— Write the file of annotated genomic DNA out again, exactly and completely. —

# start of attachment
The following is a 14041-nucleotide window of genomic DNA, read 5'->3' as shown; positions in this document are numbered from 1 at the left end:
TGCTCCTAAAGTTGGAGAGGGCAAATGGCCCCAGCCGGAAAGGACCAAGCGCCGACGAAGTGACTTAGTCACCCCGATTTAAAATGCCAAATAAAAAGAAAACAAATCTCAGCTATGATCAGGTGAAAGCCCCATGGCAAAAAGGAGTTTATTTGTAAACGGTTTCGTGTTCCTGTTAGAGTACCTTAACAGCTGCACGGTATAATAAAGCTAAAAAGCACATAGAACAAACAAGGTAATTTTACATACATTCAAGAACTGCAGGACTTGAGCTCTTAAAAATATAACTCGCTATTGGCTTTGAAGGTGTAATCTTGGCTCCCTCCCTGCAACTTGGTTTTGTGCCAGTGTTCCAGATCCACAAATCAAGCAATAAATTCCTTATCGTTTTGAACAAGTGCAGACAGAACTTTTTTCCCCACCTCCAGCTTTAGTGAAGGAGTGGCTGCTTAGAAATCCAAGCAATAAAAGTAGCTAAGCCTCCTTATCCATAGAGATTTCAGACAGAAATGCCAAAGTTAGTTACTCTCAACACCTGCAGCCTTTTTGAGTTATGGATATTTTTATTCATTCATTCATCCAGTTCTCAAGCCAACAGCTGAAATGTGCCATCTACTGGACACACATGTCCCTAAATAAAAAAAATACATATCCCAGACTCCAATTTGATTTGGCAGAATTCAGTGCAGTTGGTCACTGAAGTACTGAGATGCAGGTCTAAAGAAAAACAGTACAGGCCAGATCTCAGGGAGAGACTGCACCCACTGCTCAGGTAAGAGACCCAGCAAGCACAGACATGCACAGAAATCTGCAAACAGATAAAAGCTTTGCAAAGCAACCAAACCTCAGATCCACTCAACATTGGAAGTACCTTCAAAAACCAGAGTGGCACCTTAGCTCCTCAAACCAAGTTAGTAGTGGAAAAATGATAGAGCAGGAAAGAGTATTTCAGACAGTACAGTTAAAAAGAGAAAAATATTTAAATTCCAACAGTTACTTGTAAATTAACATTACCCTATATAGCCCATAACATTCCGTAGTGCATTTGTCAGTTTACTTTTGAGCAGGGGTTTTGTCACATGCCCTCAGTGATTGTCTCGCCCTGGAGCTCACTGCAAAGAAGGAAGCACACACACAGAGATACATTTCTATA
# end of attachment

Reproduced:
The following is a 14041-nucleotide window of genomic DNA, read 5'->3' as shown; positions in this document are numbered from 1 at the left end:
TGCTCCTAAAGTTGGAGAGGGCAAATGGCCCCAGCCGGAAAGGACCAAGCGCCGACGAAGTGACTTAGTCACCCCGATTTAAAATGCCAAATAAAAAGAAAACAAATCTCAGCTATGATCAGGTGAAAGCCCCATGGCAAAAAGGAGTTTATTTGTAAACGGTTTCGTGTTCCTGTTAGAGTACCTTAACAGCTGCACGGTATAATAAAGCTAAAAAGCACATAGAACAAACAAGGTAATTTTACATACATTCAAGAACTGCAGGACTTGAGCTCTTAAAAATATAACTCGCTATTGGCTTTGAAGGTGTAATCTTGGCTCCCTCCCTGCAACTTGGTTTTGTGCCAGTGTTCCAGATCCACAAATCAAGCAATAAATTCCTTATCGTTTTGAACAAGTGCAGACAGAACTTTTTTCCCCACCTCCAGCTTTAGTGAAGGAGTGGCTGCTTAGAAATCCAAGCAATAAAAGTAGCTAAGCCTCCTTATCCATAGAGATTTCAGACAGAAATGCCAAAGTTAGTTACTCTCAACACCTGCAGCCTTTTTGAGTTATGGATATTTTTATTCATTCATTCATCCAGTTCTCAAGCCAACAGCTGAAATGTGCCATCTACTGGACACACATGTCCCTAAATAAAAAAAATACATATCCCAGACTCCAATTTGATTTGGCAGAATTCAGTGCAGTTGGTCACTGAAGTACTGAGATGCAGGTCTAAAGAAAAACAGTACAGGCCAGATCTCAGGGAGAGACTGCACCCACTGCTCAGGTAAGAGACCCAGCAAGCACAGACATGCACAGAAATCTGCAAACAGATAAAAGCTTTGCAAAGCAACCAAACCTCAGATCCACTCAACATTGGAAGTACCTTCAAAAACCAGAGTGGCACCTTAGCTCCTCAAACCAAGTTAGTAGTGGAAAAATGATAGAGCAGGAAAGAGTATTTCAGACAGTACAGTTAAAAAGAGAAAAATATTTAAATTCCAACAGTTACTTGTAAATTAACATTACCCTATATAGCCCATAACATTCCGTAGTGCATTTGTCAGTTTACTTTTGAGCAGGGGTTTTGTCACATGCCCTCAGTGATTGTCTCGCCCTGGAGCTCACTGCAAAGAAGGAAGCACACACACAGAGATACATTTCTATA